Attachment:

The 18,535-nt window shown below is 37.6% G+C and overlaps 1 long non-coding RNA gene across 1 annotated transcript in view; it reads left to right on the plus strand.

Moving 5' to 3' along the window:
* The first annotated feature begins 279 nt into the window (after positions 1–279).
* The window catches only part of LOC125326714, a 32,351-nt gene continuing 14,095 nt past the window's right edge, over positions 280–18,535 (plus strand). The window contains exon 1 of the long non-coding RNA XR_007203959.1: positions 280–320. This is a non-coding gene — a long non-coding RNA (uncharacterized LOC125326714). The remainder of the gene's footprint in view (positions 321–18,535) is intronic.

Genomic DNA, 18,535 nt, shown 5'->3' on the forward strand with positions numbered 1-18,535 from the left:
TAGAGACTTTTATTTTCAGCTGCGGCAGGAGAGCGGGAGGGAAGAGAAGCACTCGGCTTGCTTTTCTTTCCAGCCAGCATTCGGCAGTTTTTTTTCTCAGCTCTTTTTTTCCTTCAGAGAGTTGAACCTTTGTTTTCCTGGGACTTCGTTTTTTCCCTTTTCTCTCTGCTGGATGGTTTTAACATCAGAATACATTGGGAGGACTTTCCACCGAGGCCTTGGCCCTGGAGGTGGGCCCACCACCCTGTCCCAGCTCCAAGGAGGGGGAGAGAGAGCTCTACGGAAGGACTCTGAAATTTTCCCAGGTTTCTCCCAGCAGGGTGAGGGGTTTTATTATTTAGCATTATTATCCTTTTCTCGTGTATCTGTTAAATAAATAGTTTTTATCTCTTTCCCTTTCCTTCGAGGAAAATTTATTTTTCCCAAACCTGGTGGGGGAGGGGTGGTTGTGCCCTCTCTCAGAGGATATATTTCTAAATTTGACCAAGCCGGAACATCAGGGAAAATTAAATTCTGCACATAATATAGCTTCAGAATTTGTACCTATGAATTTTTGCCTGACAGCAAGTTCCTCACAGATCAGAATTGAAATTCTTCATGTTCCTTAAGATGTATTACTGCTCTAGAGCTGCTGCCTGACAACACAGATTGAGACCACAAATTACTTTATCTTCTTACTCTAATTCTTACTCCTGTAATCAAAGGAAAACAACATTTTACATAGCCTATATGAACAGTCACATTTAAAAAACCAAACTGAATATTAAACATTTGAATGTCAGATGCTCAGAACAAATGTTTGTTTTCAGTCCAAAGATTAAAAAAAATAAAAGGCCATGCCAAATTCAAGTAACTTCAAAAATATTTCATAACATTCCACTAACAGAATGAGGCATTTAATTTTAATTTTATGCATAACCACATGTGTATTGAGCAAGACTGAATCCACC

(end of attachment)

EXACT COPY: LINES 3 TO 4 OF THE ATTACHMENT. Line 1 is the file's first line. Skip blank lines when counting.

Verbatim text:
* The first annotated feature begins 279 nt into the window (after positions 1–279).
* The window catches only part of LOC125326714, a 32,351-nt gene continuing 14,095 nt past the window's right edge, over positions 280–18,535 (plus strand). The window contains exon 1 of the long non-coding RNA XR_007203959.1: positions 280–320. This is a non-coding gene — a long non-coding RNA (uncharacterized LOC125326714). The remainder of the gene's footprint in view (positions 321–18,535) is intronic.